I would learn something new every day. But It was mainly because I was a little more mature and a lot more motivated. When I was at school I didn’t take advantage of the situation as much as I should have. That was the biggest difference…I was just more motivated when I came home. I had just dropped out of college and I needed to prove to myself that I could do this. “ – Jake
Casey took a slightly less direct route, studying chemistry and obtaining her Masters, even working as an engineer for several years. But she always had a passion for music, and knew that that would be a part of her future.
“There was a tree in our back yard that was my song-writing tree. I’d climb up there with a notebook and write songs about nature and my family. Haha. I just happened to be interested in science and physics and math as well as I got older. And so when it came time to go to college, I thought (well my mom thought) that engineering would be a good fall back plan. But even in college, I was always working on music and going to open mic nights and getting gigs of my own. And in the summers my brother and I would work on music together. There was a point where I thought about dropping out of college to pursue music full time, but I’m glad I didn’t…I’ve considered getting a PhD and was even accepted into a few programs a while back. But in the end, music is where my heart is right now. I’ll keep pursuing it until my heart is someplace else. And maybe 20 years from now I’ll go back and get a PhD, who knows!” – Casey
Jake’s production skills continued to improve while Casey continued to write until, one day, Dave suggested that he try teaming Jake’s production and drums with Casey’s songwriting skills:
“At the time, Casey was writing more middle of the road type songs on acoustic guitar. I thought that Jake would mainly just add his drum parts to that. And at the time when they first started playing out, I would go out with them and add a bit of keyboards to what they did.”
Dave continued to support, help out, make suggestions, and donate gear, but he’s generally remained in the background, content to watch his children shine.
“… I said to Casey “I think maybe I have just the right guitar for you for this situation”. She looked a little skeptical until I opened up the case to a sixties Dan Electro Silvertone (the kind that looks like it came from Leave it to Beaver’s kitchen). We strung that electric guitar up like you would an acoustic guitar and she loved it. The way Jake played drums along with the way Casey played that guitar became their sound. They’ve always been able to lay down a really strong groove together. Pretty soon Jake started adding his Casio samples to the mix.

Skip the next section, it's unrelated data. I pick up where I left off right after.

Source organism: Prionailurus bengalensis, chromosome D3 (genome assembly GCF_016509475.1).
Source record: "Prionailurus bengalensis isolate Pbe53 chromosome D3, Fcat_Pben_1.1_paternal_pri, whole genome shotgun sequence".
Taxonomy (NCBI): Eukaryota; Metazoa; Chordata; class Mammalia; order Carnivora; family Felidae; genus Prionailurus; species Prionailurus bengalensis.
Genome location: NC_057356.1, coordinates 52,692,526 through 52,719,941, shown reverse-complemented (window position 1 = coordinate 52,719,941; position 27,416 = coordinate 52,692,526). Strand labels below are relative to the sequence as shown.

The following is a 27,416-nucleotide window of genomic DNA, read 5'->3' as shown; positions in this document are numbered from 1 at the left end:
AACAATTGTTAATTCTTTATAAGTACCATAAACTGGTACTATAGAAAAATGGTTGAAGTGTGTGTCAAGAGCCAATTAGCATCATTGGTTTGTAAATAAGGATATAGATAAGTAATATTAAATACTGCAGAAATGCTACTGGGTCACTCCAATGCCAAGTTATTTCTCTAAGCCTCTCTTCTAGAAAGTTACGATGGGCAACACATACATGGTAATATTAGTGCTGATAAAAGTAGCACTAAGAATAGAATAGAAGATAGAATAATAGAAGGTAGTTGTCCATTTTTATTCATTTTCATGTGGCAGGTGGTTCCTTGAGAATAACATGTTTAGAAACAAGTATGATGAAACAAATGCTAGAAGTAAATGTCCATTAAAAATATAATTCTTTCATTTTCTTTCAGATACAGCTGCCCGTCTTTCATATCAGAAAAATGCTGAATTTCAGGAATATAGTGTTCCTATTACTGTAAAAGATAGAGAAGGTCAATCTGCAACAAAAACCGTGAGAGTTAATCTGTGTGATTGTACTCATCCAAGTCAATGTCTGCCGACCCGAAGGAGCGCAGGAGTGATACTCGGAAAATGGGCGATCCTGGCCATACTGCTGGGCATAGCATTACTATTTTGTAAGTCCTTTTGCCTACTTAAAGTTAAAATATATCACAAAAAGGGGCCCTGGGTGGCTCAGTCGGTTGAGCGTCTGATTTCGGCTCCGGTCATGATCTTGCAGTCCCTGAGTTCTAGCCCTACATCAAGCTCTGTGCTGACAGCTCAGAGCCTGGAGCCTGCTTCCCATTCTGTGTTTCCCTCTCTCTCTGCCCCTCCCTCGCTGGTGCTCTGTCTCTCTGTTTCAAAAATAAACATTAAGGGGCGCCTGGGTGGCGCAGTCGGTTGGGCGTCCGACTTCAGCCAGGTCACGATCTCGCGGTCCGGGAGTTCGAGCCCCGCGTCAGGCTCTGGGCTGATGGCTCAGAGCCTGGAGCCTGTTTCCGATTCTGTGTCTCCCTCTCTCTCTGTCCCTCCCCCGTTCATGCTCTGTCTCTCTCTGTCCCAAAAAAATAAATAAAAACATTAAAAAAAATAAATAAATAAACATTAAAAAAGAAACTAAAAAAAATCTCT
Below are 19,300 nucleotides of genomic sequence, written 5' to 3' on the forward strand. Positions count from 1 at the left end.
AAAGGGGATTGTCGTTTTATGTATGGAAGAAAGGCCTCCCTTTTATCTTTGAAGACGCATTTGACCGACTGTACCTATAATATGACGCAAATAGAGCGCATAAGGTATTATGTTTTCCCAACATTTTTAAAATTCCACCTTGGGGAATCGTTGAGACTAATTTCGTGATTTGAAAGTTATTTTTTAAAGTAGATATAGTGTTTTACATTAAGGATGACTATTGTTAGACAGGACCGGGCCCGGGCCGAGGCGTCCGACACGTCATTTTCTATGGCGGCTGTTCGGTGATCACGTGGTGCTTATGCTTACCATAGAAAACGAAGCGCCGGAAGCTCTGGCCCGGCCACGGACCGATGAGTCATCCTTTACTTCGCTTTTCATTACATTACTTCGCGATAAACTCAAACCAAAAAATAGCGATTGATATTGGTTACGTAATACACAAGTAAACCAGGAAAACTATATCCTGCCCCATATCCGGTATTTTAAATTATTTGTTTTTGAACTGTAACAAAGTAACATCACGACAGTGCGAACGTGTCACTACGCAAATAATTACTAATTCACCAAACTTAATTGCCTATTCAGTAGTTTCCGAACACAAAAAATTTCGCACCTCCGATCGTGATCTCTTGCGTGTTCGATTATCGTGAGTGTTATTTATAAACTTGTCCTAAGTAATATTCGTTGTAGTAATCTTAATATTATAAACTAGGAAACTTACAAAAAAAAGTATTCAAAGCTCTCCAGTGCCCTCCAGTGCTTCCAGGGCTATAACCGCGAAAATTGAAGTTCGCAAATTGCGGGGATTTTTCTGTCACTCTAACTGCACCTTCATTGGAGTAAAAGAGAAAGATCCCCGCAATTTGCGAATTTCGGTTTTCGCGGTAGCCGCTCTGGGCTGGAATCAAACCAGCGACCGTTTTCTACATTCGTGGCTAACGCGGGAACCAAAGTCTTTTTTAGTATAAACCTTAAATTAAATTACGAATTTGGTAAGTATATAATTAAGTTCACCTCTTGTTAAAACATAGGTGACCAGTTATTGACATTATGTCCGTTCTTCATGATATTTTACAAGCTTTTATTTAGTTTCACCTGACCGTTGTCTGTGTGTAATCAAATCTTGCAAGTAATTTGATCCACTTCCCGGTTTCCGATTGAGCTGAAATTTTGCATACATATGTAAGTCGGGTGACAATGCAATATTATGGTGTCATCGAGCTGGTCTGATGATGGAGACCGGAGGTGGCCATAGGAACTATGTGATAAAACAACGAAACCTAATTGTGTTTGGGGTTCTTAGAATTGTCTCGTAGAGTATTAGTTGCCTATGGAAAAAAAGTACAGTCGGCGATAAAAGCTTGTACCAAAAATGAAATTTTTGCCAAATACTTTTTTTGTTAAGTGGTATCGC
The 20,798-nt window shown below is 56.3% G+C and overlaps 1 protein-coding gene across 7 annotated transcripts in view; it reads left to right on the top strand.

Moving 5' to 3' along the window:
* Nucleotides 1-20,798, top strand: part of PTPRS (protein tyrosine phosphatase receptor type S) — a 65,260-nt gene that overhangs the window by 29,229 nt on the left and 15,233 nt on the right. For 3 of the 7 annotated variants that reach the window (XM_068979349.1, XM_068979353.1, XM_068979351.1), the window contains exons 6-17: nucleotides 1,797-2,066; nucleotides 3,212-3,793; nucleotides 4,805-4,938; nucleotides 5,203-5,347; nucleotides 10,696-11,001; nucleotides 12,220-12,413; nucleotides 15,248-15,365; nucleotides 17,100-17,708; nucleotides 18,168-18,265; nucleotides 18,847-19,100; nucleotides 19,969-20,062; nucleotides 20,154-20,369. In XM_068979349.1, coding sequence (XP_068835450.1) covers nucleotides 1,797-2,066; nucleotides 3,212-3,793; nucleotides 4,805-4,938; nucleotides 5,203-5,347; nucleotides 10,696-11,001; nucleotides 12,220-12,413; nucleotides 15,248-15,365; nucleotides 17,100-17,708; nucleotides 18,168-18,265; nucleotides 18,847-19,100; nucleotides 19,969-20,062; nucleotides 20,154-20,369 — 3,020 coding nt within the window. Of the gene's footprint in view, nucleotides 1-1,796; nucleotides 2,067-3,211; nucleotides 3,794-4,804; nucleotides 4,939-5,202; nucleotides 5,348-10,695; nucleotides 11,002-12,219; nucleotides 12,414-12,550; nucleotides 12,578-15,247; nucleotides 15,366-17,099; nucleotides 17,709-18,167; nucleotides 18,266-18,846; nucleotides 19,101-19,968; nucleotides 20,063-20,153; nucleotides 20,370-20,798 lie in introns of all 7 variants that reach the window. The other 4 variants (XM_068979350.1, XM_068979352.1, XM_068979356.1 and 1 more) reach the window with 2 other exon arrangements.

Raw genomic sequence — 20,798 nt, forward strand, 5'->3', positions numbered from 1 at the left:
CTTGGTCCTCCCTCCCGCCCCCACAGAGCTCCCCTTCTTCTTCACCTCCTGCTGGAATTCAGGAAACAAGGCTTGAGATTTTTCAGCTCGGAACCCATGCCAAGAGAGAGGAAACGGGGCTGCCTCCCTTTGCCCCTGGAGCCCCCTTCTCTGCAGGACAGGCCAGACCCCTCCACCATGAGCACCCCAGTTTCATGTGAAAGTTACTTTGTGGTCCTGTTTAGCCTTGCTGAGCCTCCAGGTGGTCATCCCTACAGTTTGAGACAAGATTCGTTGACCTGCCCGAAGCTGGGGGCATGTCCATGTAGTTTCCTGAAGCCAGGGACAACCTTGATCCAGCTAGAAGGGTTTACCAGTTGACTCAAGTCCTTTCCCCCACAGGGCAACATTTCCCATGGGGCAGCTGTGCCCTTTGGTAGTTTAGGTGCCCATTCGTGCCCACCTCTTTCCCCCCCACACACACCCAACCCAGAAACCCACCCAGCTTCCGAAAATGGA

At that point, as I always put it, that’s when they fired me and went disco (laughs).
Jake Churton joined the band on bass- he’s such an excellent musician-and they’ve been growing together on their own ever since.
I just get to sit back and enjoy seeing what they come up with. If they ask my opinion, I give it. But they usually know where they’re headed. I just get to sit back and enjoy seeing what they come up with. ” – Dave
Donora – “Boyfriends Girlfriends”
When asked his reaction when his children chose careers in music, he said,
“Yes I was surprised. And thrilled that they were being creative and expressing themselves. I think that most parents (hopefully),if they see their child become really enthused about anything, breathe a sigh of relief. A person who has a passion for something is gonna be alright.”
That nurturing has influenced both Casey and Jake, artistically and, in Jake’s case, in parenting as well. With two small sons, and a third on the way, Jake has learned to make his musical passion an integral part of his children’s lives, proving that having love for your child in no way diminishes your art, and you pass onto them a passion and love that they can then carry to others, as Donora are known to do for their fans, and Jake his own sons:
“I have a studio at my house and my oldest is allowed to hang out with me at night when I’m not too busy and he asks…he’ll sit and draw pictures on this one dedicated wall while I work. Sometimes he’ll ask to play the guitar or sing and he knows which amp, mic, and guitar he can use and he’ll just set it all up.
My favorite thing, though, is watching my 2 and 4 year old argue about music stuff I don’t think I knew till I was 14. I set up a little studio in our house with a PA speaker, mic, mismatched drums, broken guitars…it doubles as my storage for my studio…haha. But one day I overhead my four year old yell ‘don’t put that mic there it’s gonna feedback!’ and the two year old said with a very smug tone ‘it’s not gonna feedback.’ Haha.
My four year old loves The Ramones and seems really interested in the bass. He discovered an album on his own by randomly picking from my wife’s huge cd collection. He also discovered that on one of their albums he can turn the guitar off by panning the album hard left…he loves listening to the album like that. I told him whenever he wants to learn to play the bass parts I can teach him. But I’ll absolutely NEVER pressure him to do something like that.” – Jake